Router AV

aviwil

Senior member
Mar 23, 2000
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Is there any need to run AV/malware detect on a router ? If so , how is it done ? I'd imagine it's just like any net connected system which could be virused/hacked ?
 

evilspoons

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Oct 17, 2005
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If you're talking about a computer that acts as a router, sure, protect it like any other system. If you're talking about a router "appliance", the anti-virus solutions that some of them run aren't actually to protect the router itself, they're to protect the traffic to the systems behind the router.

The Sonicwall router I have at work allows you to require systems to be running a particular antivirus program before they're allowed to connect to the internet, for example.
 

aviwil

Senior member
Mar 23, 2000
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Thanks evilspoons - I'm talking of a regular dedicated router .
"the anti-virus solutions that some of them run" - these are part of router provided by it's manufacturer ?
I would just assume that a dedicated router is just a good target ( if not better ) for hackers and virus people . So there are no products by AV , malware etc companies , addressing this issue , to your knowledge ?
 

Nothinman

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Sep 14, 2001
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Some models of Cisco routers can have modules that will do basic traffic filtering (e.g. block gambling sites) and scan for malware, but as mentioned they don't protect the router itself. Most commercial routers don't have enough functionality to be good targets for attackers. Even if they get into it, they have very little flash space and a very specialized kernel and runtime. It's always simpler to break into a host that's exposed to the Internet because they have a lot more functionality and holes.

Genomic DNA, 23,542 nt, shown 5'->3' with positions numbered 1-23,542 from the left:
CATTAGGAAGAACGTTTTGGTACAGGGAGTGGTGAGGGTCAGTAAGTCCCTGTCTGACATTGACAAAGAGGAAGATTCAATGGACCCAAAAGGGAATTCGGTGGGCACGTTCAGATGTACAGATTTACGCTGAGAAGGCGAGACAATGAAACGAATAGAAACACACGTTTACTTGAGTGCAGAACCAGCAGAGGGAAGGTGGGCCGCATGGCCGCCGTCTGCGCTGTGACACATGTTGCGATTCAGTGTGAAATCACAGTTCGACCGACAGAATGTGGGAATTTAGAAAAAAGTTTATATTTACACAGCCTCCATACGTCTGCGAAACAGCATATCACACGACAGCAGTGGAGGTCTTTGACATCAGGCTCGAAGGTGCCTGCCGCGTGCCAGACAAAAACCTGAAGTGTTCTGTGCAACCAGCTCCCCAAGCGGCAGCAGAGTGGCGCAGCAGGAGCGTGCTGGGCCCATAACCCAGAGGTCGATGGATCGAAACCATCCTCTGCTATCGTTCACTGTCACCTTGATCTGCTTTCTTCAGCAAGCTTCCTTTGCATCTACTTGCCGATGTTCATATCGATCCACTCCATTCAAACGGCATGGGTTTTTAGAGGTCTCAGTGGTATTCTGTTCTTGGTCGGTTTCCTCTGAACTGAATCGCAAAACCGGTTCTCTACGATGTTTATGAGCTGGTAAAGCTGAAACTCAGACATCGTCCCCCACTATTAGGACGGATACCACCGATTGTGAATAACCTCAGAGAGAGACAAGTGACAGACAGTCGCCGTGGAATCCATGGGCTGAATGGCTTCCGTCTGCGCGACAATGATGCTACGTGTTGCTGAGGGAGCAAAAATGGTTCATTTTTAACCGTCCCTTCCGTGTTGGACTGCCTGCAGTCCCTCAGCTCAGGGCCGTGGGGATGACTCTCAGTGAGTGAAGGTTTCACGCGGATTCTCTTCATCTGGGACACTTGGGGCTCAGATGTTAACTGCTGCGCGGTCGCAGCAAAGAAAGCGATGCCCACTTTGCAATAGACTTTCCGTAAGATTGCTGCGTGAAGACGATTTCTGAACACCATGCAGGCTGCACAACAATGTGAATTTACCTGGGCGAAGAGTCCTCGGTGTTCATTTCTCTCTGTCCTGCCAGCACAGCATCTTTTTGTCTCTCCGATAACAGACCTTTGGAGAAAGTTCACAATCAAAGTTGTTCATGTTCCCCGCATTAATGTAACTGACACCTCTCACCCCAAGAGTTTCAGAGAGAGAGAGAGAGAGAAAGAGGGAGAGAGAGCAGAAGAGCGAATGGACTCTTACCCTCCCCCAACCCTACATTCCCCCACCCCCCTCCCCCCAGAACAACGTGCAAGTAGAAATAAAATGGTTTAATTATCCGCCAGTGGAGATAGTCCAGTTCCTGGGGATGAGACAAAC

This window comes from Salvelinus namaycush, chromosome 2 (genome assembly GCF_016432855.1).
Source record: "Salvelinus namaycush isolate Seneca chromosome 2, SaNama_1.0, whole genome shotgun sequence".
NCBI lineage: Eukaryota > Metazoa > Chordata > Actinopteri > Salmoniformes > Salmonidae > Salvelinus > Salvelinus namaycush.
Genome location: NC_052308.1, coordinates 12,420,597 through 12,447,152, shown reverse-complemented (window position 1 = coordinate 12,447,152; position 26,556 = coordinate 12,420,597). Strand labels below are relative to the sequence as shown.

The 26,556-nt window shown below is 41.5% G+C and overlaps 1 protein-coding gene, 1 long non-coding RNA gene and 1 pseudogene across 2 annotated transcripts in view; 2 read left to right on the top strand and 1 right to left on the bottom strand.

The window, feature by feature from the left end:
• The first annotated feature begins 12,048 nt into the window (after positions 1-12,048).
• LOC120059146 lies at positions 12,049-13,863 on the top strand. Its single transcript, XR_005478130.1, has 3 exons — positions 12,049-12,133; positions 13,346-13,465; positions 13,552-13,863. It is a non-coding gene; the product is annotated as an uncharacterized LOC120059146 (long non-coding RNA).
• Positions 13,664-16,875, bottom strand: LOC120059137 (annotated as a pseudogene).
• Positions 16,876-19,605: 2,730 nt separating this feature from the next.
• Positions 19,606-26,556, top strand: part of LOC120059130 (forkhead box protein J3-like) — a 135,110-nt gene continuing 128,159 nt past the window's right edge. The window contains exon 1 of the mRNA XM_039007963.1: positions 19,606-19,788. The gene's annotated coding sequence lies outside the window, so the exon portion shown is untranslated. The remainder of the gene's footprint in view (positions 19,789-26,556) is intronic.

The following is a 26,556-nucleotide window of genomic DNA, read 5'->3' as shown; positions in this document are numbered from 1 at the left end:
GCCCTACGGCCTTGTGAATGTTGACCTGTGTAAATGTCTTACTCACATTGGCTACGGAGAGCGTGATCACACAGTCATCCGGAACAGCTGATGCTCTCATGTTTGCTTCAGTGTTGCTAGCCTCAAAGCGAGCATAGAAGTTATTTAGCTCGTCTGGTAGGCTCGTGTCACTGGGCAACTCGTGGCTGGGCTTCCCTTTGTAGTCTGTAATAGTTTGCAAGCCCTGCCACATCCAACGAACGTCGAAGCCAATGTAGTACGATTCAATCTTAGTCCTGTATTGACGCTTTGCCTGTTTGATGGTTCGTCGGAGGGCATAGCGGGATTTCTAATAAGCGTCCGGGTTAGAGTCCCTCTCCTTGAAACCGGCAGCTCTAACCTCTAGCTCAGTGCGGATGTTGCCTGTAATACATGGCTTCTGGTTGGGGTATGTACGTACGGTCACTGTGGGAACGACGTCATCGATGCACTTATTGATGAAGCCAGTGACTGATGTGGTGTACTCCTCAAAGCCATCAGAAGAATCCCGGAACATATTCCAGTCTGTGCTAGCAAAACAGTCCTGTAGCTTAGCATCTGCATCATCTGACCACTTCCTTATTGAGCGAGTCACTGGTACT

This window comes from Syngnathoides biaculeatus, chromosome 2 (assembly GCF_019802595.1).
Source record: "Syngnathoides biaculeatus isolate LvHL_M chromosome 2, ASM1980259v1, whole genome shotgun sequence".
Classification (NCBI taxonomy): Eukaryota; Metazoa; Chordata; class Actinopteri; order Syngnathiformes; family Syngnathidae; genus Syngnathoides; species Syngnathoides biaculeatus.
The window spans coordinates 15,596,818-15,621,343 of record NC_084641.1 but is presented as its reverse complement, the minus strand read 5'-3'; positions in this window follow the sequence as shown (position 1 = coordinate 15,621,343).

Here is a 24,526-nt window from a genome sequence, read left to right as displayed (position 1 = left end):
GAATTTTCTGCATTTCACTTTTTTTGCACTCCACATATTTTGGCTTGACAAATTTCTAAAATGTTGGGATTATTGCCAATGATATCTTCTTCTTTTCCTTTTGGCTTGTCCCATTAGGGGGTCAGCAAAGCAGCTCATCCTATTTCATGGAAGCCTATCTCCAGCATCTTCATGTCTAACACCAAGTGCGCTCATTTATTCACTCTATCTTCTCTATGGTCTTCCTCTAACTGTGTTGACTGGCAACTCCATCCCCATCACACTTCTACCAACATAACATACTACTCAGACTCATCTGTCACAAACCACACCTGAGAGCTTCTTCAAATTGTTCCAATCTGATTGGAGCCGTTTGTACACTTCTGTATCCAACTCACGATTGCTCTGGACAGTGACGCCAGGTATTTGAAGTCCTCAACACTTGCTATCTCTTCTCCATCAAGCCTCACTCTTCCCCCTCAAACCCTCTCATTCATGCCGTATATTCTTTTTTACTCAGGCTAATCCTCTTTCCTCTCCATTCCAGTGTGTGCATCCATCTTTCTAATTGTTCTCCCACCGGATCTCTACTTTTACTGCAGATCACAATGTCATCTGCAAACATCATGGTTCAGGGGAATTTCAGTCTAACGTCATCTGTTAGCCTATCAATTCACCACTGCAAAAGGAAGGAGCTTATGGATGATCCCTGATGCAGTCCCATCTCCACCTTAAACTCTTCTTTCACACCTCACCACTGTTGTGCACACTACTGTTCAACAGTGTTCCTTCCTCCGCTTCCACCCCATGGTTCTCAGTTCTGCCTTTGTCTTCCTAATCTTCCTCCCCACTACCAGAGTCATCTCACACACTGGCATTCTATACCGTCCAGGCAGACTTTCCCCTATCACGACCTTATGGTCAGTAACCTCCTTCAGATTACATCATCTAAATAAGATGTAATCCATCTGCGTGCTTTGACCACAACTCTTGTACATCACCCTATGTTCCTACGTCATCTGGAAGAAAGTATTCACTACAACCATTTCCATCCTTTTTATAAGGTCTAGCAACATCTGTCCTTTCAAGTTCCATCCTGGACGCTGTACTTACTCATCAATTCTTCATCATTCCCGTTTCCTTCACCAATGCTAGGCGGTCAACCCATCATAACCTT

aviwil

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Mar 23, 2000
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Thanks Nothinman - I gather you are saying , this is something which can be safely ignored .
 

drebo

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Feb 24, 2006
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Antivirus on the edge is useful to some extent. It allows for mitigation of a fair number of threats. A lot of times, it's more reliable than a PC-based antivirus because on the PC, the virus needs to be loaded into memory before the AV can catch it...which is stupid. Stop the virus from even getting to the PC and you don't have a problem.
 

Nothinman

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Sep 14, 2001
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Thanks Nothinman - I gather you are saying , this is something which can be safely ignored .

In general, yes. There are exploits for things like Cisco's SSH implementation that can be used as jump-off points to internal equipment so you should still pay attention to them, but A/V isn't needed.

drebo said:
Antivirus on the edge is useful to some extent. It allows for mitigation of a fair number of threats. A lot of times, it's more reliable than a PC-based antivirus because on the PC, the virus needs to be loaded into memory before the AV can catch it...which is stupid. Stop the virus from even getting to the PC and you don't have a problem.

Viruses hit memory first because the entry point (e.g. browser) loads them into memory from the remote location before even writing them to temporary files or anywhere else on disk. I think the primary issue with PC A/V is the sheer number of variants that popup. Once a virus proves to be useful there are dozens of variants created which means more signatures.